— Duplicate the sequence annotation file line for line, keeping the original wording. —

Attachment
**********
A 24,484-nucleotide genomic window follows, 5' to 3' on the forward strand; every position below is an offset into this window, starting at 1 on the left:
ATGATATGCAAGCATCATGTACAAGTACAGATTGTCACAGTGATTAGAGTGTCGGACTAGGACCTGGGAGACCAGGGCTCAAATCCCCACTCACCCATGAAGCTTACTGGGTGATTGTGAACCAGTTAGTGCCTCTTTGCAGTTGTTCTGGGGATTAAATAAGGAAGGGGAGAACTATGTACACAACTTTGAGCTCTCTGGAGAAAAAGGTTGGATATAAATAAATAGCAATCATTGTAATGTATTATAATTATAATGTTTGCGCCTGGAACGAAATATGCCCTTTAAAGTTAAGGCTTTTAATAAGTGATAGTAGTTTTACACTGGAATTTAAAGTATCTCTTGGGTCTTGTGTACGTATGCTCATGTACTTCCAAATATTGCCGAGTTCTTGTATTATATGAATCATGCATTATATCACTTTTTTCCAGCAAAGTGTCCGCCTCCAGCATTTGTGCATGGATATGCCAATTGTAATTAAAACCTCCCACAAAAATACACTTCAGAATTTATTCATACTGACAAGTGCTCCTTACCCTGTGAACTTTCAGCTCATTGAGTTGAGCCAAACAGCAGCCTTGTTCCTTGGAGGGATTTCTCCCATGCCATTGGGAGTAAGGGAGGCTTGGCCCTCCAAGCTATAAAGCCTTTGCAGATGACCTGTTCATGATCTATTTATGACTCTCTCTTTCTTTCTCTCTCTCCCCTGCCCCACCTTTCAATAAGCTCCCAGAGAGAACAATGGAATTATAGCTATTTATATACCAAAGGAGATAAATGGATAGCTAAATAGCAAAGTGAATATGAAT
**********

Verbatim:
A 24,484-nucleotide genomic window follows, 5' to 3' on the forward strand; every position below is an offset into this window, starting at 1 on the left:
ATGATATGCAAGCATCATGTACAAGTACAGATTGTCACAGTGATTAGAGTGTCGGACTAGGACCTGGGAGACCAGGGCTCAAATCCCCACTCACCCATGAAGCTTACTGGGTGATTGTGAACCAGTTAGTGCCTCTTTGCAGTTGTTCTGGGGATTAAATAAGGAAGGGGAGAACTATGTACACAACTTTGAGCTCTCTGGAGAAAAAGGTTGGATATAAATAAATAGCAATCATTGTAATGTATTATAATTATAATGTTTGCGCCTGGAACGAAATATGCCCTTTAAAGTTAAGGCTTTTAATAAGTGATAGTAGTTTTACACTGGAATTTAAAGTATCTCTTGGGTCTTGTGTACGTATGCTCATGTACTTCCAAATATTGCCGAGTTCTTGTATTATATGAATCATGCATTATATCACTTTTTTCCAGCAAAGTGTCCGCCTCCAGCATTTGTGCATGGATATGCCAATTGTAATTAAAACCTCCCACAAAAATACACTTCAGAATTTATTCATACTGACAAGTGCTCCTTACCCTGTGAACTTTCAGCTCATTGAGTTGAGCCAAACAGCAGCCTTGTTCCTTGGAGGGATTTCTCCCATGCCATTGGGAGTAAGGGAGGCTTGGCCCTCCAAGCTATAAAGCCTTTGCAGATGACCTGTTCATGATCTATTTATGACTCTCTCTTTCTTTCTCTCTCTCCCCTGCCCCACCTTTCAATAAGCTCCCAGAGAGAACAATGGAATTATAGCTATTTATATACCAAAGGAGATAAATGGATAGCTAAATAGCAAAGTGAATATGAAT